The Imagery of Nichiren's Lotus Sutra: The Gohonzon - The Great Mandala of the True Dharma
Kishimojin in Chinese
Demons from the mountains
would come into the villages at night and steal the head of a living person
and run around wearing it. These demons were also known as hungry ghosts
because they still have unresolved “hunger” or issues. When they satisfy
their “hunger” they can move on to the next phases of life/death.
Kishimojin is commonly translated as “Mother of Demon Children”, but more accurately she is the Demon that protects mothers and children. In some “Nichiren” sects she is the central object of worship and there are special ceremonies that pay homage to her.
According to legend, Kishimojin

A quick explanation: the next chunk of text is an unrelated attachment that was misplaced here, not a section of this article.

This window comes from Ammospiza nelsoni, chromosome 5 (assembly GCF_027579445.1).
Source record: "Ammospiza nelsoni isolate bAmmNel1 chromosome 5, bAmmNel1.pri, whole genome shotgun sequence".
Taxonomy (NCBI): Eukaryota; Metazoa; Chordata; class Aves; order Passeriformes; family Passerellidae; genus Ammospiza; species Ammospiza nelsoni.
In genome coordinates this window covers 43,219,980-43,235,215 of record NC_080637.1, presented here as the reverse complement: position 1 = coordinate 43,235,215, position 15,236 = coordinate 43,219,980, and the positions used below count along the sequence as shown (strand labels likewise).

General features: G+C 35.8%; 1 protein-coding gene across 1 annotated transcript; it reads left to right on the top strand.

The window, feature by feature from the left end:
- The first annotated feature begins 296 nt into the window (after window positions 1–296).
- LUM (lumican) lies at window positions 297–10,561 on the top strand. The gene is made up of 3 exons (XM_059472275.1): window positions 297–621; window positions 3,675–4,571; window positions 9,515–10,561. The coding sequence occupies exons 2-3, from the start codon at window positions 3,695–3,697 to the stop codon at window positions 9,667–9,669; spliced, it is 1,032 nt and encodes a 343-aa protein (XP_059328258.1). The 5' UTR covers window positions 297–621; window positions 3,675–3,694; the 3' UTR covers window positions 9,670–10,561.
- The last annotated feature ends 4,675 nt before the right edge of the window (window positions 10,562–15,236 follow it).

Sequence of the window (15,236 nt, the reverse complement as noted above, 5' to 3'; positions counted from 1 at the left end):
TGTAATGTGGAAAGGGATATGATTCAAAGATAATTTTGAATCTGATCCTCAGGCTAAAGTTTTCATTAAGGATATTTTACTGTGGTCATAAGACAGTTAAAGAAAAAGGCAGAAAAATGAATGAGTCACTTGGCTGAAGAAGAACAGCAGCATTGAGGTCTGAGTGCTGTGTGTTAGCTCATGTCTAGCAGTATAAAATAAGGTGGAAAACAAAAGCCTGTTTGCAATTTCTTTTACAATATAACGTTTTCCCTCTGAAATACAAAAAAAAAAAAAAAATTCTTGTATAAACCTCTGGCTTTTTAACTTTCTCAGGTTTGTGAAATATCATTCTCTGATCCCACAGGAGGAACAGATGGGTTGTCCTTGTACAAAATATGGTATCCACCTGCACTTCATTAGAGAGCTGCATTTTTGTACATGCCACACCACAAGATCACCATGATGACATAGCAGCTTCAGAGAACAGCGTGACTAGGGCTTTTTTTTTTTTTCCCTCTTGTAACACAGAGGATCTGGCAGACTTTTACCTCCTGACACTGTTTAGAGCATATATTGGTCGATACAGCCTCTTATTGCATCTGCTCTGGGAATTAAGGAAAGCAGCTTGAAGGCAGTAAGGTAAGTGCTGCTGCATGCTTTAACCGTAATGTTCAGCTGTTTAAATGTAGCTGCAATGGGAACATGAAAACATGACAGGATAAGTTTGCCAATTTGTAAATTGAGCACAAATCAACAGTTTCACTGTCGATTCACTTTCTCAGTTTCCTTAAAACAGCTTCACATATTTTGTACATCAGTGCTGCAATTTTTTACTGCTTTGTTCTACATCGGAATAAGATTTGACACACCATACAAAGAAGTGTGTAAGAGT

drank the blood of children so that she could provide mother’s milk to
her favorite child. Mothers in the nearby villages asked the Buddha if
he could put an end to this practice. So the Buddha caused Kishimojin’s
child to be invisible to her. She searched frantically for him (even though
he was near her at all times) and eventually she came to the Buddha for
help. The Buddha asked her how she felt about not being able to find her
child. When Kishimojin told him of her great aguish, the Buddha explained
that that is how she made other mothers feel when she took their children.
After that, Kishimojin vowed to protect mothers and children. Later, in
the Dharani (Spells) 26th Chapter of the Lotus Sutra, she and her ten daughters
vow to protect the practitioners of the Lotus Sutra in the evil age that
was to come.
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